Media & Arts Law Review
A requirement of U.S. defamation law is that an actionable statement be factual in nature, but courts since Milkovich v. Lorain Journal Co., 497 U.S. 1 (1990), have had considerable difficulty in distinguishing factual from non-factual statements and in articulating the value of non-factual public discourse in all its diversity. This Article reviews four topics - intent, context, conjecture, and hyperbole - that have been particularly troublesome to courts. It argues for a fresh appraisal of Justice Brennan's dissenting opinion in Milkovich and brings into the conversation the works of several current political theorists on the contributions of passionate political rhetoric. Noting a tendency by some courts to make unfounded assumptions about the good or bad faith of speakers, the Article advocates Justice Brennan's formulation: that courts emphasize the reasonable reader's understanding of the meaning intended by the speaker. The Article next argues that such an approach may have clarified the treatment of social context in Moldea v. New York Times Co. and provided a framework for analyzing conjecture in the recent Hatfill litigation. Finally, the Article stresses the need for courts not to downplay but to affirm the value of hyperbolic speech as a component of democratic discourse on public issues of vital concern.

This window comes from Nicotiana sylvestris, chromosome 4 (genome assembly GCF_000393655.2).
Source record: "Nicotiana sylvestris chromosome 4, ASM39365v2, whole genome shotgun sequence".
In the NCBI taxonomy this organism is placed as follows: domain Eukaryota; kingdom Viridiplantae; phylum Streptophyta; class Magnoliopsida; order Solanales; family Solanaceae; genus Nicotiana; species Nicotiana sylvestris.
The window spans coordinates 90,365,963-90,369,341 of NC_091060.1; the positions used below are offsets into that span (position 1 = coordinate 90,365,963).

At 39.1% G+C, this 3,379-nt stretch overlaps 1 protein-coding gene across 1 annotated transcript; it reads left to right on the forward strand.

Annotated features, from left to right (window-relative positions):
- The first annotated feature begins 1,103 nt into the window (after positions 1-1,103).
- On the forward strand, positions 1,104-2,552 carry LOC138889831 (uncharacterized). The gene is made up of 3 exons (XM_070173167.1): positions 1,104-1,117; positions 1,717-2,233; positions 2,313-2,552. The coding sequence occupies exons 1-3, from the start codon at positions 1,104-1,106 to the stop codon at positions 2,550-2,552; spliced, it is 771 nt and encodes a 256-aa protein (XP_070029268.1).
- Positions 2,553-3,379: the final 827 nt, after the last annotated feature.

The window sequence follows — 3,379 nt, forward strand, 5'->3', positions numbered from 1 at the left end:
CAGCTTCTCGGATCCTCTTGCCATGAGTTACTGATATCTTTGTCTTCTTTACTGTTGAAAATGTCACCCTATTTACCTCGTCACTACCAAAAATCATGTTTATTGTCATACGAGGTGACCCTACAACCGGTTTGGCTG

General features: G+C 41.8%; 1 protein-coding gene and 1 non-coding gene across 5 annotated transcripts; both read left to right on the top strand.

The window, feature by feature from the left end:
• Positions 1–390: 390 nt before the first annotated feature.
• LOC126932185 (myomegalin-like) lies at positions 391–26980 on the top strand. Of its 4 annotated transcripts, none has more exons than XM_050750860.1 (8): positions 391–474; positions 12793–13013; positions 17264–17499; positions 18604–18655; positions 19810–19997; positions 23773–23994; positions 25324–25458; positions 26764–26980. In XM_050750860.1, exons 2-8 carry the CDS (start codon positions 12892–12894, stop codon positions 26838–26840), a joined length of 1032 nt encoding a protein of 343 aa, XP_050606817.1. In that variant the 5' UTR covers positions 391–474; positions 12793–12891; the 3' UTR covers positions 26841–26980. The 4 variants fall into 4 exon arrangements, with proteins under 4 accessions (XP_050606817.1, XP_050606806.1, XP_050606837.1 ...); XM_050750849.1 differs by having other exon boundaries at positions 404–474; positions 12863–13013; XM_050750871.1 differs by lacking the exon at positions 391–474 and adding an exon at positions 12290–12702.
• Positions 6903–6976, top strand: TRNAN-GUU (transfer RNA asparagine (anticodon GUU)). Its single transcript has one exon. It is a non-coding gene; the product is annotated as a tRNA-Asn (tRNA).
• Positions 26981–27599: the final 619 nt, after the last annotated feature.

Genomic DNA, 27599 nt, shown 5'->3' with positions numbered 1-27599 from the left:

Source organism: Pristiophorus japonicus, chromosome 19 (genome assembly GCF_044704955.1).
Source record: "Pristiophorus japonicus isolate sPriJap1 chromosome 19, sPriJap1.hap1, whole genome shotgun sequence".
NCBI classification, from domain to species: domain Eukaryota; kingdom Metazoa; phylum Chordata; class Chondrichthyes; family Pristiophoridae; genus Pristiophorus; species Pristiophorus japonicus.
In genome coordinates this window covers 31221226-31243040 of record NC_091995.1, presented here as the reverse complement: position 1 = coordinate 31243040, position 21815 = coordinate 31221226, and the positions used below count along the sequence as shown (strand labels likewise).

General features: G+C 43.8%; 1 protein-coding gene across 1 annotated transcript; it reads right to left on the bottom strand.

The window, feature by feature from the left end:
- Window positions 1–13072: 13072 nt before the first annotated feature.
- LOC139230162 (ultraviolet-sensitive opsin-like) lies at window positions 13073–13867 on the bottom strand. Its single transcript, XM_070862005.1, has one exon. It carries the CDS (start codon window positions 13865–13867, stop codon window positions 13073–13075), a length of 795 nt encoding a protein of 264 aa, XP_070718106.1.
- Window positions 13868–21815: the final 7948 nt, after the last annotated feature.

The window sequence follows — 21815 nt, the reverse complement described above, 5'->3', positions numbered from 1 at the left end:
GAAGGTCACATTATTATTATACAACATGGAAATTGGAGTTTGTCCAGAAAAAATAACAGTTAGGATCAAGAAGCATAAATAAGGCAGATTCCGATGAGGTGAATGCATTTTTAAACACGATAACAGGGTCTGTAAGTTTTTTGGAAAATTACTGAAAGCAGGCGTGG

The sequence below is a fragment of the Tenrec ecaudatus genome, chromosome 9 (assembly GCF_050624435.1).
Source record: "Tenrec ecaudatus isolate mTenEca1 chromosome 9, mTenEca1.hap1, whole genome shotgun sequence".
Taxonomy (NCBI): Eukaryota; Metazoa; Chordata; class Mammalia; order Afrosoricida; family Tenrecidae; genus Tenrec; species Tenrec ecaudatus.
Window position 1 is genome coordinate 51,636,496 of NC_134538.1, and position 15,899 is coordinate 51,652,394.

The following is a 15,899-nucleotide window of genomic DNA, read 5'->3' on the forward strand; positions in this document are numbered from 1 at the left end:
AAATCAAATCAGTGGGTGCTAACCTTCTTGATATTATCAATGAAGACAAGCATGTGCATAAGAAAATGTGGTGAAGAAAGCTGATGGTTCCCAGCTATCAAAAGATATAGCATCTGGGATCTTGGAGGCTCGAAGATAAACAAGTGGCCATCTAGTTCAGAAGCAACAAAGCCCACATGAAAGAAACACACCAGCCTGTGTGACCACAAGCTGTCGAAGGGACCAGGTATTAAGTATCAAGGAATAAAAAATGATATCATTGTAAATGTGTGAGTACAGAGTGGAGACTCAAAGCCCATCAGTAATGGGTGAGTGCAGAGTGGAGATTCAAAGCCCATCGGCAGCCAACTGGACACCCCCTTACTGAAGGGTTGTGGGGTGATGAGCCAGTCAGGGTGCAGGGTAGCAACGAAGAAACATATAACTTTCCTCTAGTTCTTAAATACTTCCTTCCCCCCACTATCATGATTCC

Brian C. Murchison, The Fact-Conjecture Framework in U.S. Libel Law: Four Problems, 13 Media & Arts L. Rev. 137 (2008).